Editor's note: The killing of Osama bin Laden has changed everything. Or has it? In this ongoing series Al Qaeda: What's Next?, GlobalPost senior correspondents worldwide investigate the uncertain future of global terrorism and religious extremism – from Afghanistan to Egypt and Tunisia, India, China, Africa, Southeast Asia, the former Soviet republics and beyond.
NAIROBI, Kenya — Jamia Mosque in the middle of Nairobi is crammed for Friday prayers.
Thousands of devout Muslims answer the muezzin’s call, kneeling on the carpeted floor. The faithful who cannot fit inside the mosque spill out into the compound and surrounding streets.
At Jamia the message is moderate, not so elsewhere in Nairobi. Buried deep inside the predominately Somali suburb of Eastleigh is the Sixth Street Mosque, one of a number of radical Wahabbi-influenced mosques attracting a younger congregation.
A confidential U.S. diplomatic cable said the mosque “directs recruitment operations” for Al Shabaab, the Somali insurgent group that has pledged allegiance to Al Qaeda.
Kenyan authorities worry that the country’s Muslim community, politically, economically and geographically marginalized since independence in 1963, may be ripe for recruitment into Al Qaeda’s radical ideology.
But there are warnings that the state’s heavy-handed response, with ethnic profiling and mass arrests, may create the very thing it fears.
“There is a witch hunt against Muslims,” said Farouk Machanje of the Muslim Human Rights Forum, in an interview with GlobalPost at the Jamia Mosque.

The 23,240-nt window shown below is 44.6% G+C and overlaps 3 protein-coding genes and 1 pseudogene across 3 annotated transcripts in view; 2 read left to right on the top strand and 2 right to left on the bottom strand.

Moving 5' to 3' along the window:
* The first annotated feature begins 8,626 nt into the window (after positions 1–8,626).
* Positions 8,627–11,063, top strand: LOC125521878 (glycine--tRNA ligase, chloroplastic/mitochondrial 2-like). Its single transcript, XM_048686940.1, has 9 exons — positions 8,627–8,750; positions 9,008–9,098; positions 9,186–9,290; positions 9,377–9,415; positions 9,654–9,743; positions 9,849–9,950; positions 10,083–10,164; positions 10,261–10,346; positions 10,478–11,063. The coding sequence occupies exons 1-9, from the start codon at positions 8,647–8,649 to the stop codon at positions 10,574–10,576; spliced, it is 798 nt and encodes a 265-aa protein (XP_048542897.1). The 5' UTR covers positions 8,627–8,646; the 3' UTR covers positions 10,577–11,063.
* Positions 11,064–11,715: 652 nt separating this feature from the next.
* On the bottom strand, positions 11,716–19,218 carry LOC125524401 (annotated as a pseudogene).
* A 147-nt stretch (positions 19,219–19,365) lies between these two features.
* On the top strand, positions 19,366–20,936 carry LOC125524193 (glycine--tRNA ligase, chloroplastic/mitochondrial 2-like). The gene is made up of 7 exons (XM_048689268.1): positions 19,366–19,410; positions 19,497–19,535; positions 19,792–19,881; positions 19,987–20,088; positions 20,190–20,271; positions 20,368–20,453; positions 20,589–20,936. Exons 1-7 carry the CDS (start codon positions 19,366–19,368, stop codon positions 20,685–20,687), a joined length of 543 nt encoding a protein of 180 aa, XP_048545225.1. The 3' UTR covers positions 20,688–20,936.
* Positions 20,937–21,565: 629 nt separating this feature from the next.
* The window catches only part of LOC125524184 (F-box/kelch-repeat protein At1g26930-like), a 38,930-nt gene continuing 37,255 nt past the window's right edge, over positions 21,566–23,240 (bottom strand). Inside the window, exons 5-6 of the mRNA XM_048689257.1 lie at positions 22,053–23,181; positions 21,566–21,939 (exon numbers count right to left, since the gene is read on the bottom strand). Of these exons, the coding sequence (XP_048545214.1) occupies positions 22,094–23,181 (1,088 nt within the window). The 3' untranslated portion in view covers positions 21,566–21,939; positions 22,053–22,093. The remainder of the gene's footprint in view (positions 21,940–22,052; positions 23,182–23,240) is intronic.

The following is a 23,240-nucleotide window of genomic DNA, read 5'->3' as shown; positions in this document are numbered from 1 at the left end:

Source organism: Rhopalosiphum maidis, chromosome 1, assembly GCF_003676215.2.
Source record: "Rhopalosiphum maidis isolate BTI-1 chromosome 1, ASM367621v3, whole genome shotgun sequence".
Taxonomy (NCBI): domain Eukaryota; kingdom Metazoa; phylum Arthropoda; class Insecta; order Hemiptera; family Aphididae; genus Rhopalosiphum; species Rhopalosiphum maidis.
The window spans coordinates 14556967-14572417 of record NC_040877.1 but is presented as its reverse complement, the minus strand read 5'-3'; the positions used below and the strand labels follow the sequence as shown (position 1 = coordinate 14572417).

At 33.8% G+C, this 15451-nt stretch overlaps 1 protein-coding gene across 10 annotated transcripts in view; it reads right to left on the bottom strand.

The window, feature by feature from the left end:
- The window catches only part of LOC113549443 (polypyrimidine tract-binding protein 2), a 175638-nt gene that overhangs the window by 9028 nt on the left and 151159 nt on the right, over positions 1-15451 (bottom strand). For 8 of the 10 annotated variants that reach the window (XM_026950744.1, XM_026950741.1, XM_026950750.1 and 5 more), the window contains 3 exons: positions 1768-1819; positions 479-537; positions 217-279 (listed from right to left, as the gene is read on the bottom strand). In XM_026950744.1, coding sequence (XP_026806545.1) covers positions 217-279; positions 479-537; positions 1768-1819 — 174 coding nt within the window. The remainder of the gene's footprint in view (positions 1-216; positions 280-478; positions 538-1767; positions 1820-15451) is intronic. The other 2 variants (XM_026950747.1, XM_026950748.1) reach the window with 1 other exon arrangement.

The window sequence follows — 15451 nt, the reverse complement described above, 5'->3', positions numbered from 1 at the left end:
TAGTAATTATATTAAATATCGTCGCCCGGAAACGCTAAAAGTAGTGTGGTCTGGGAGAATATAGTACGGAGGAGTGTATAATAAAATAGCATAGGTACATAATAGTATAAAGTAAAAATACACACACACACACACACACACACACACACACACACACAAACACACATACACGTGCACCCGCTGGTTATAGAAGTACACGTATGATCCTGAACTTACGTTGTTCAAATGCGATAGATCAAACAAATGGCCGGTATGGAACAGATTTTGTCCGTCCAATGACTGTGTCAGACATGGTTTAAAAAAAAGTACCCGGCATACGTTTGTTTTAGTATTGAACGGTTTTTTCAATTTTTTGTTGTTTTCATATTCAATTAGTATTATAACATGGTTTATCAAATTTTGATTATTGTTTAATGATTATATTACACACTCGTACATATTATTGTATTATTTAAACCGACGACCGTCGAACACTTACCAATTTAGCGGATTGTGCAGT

“The government portrays Kenyan Muslims as sympathizers of Al Qaeda and Al Shabaab but this is not the case,” he insisted.
“I fear Muslims will be pushed into radicalization, especially the youth, and I fear what might happen. The way the police and intelligence conduct themselves may lead to something happening that I would not like to see,” said Machanje.
Kenya has already suffered at the hands of Al Qaeda: in its inaugural August 1998 attack, when hundreds died as the United States embassy was blown up, and again in November 2002, when bombers struck an Israeli-owned hotel in Mombasa. Since then many of the masterminds of those plots have been killed but one remains at large: Comoros-born Fazul Abdullah Mohammed.
Intelligence officials say Fazul is in Somalia where he trains Al Shabaab fighters and suicide bombers and provides a key link between the local jihadis of Al Shabaab and the global ones of Al Qaeda. Some analysts warn that Osama bin Laden’s death might in fact elevate the importance of Somalia and Al Shabaab.
According to military documents declassified by the Harmony Project at West Point the current interim head of Al Qaeda, Egyptian-born Saif al-Adel, spent a number of years in Somalia during the 1990s attempting to establish a firm foothold there for Al Qaeda.
Like Fazul, Adel is wanted by the FBI in connection with the U.S. embassy bombings in East Africa in 1998.
“Al Shabaab has been a support framework for Al Qaeda in the Horn of Africa, and for the foreign fighters in Al Shabaab,” said Roba Sharamo, head of the African Conflict Prevention Program at the Institute for Security Studies in Nairobi.
“Al-Adel knows the region very well so he might use Al Shabaab as a base for launching attacks,” he warned.